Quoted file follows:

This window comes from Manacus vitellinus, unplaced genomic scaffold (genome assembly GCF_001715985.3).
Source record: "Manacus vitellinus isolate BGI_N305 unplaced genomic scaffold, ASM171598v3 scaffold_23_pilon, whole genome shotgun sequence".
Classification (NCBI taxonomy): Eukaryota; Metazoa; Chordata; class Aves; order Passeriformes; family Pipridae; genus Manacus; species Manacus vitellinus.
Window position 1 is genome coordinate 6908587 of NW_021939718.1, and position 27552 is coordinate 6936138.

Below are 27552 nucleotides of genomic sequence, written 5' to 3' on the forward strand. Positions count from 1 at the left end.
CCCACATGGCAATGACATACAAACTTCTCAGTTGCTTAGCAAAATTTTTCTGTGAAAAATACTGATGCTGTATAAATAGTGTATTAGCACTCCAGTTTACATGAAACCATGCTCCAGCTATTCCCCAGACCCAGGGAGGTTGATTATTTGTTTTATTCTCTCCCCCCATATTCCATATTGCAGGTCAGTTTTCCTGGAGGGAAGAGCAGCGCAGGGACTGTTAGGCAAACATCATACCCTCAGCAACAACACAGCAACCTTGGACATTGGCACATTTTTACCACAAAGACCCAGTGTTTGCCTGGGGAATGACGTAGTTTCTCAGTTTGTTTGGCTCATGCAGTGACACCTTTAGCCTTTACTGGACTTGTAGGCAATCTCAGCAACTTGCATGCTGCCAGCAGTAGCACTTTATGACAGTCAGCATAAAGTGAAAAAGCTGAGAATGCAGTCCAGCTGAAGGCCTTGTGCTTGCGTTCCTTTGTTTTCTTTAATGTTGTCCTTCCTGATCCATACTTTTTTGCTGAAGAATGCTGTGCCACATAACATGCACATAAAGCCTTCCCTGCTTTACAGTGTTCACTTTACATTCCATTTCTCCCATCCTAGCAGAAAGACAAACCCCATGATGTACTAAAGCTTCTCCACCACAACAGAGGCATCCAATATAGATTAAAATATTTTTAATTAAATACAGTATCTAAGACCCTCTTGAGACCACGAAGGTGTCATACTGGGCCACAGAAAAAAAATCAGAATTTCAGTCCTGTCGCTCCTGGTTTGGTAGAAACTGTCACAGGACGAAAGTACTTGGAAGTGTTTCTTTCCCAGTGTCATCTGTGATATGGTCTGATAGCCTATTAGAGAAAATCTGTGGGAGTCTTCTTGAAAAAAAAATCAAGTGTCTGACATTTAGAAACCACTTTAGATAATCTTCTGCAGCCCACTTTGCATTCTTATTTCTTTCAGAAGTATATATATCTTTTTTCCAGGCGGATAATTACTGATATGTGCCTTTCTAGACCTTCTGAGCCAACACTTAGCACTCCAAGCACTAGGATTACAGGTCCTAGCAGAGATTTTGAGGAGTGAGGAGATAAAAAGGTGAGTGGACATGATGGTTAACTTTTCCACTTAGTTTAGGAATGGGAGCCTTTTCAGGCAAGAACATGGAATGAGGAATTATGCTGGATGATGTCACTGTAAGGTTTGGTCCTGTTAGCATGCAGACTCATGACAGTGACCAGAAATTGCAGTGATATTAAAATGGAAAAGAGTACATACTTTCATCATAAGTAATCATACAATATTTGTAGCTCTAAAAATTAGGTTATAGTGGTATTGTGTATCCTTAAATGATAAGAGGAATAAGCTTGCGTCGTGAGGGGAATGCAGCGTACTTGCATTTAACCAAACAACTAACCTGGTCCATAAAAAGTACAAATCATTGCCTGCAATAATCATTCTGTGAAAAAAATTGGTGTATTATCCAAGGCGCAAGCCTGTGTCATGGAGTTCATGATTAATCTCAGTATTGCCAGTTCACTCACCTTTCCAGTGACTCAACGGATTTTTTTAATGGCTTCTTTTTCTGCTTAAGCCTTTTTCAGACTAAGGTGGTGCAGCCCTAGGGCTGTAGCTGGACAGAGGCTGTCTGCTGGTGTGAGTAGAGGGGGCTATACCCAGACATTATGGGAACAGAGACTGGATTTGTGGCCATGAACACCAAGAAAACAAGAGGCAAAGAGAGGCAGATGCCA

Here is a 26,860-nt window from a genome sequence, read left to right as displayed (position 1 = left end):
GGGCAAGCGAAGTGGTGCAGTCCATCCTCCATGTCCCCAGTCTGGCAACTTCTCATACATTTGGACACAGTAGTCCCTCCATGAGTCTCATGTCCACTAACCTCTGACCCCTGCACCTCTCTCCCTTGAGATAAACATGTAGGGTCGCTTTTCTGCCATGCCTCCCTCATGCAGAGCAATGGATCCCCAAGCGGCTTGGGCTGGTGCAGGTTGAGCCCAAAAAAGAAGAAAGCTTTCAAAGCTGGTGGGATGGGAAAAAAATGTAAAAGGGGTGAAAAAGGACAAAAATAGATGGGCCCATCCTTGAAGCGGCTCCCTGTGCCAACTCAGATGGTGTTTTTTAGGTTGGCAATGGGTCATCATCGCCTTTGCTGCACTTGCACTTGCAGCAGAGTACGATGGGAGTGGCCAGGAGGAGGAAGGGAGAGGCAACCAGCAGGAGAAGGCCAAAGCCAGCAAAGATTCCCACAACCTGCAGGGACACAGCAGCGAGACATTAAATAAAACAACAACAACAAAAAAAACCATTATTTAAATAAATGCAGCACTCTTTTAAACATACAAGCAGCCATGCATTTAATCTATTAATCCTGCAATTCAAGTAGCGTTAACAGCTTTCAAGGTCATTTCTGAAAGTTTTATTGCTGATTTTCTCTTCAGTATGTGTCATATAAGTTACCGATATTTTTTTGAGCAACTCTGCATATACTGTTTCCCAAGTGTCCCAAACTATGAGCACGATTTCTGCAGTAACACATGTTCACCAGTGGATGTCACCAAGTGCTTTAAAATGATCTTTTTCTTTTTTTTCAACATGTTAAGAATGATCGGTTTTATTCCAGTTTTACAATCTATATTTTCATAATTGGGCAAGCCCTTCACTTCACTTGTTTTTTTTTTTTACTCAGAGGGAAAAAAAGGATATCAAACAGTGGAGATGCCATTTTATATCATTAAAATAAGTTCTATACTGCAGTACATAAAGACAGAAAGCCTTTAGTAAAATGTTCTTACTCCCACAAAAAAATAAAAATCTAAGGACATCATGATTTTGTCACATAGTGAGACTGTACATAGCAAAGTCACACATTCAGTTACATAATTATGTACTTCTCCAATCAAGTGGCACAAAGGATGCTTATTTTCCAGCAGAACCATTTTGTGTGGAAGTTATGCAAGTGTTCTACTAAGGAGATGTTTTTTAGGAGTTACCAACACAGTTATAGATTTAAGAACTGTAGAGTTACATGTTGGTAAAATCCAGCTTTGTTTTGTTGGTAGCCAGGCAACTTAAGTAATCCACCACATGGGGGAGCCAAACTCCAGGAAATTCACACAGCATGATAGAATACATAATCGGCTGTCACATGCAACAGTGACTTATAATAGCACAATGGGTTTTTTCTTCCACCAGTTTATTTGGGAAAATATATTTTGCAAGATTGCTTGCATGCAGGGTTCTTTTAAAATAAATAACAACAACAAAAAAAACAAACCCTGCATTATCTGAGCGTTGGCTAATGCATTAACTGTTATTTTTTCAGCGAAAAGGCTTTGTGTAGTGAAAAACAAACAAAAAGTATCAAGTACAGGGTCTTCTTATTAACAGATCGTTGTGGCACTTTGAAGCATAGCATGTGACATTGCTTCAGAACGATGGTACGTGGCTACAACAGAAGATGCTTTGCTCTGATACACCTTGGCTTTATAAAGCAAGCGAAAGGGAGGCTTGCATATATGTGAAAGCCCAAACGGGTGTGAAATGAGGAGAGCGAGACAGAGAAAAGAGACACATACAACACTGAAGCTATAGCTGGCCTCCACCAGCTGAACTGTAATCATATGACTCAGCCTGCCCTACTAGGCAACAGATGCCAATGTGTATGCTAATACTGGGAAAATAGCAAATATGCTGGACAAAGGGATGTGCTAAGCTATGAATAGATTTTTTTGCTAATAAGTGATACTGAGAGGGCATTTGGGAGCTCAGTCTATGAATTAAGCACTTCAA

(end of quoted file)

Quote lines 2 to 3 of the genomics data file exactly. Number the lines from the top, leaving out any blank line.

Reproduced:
Source record: "Manacus vitellinus isolate BGI_N305 unplaced genomic scaffold, ASM171598v3 scaffold_23_pilon, whole genome shotgun sequence".
Classification (NCBI taxonomy): Eukaryota; Metazoa; Chordata; class Aves; order Passeriformes; family Pipridae; genus Manacus; species Manacus vitellinus.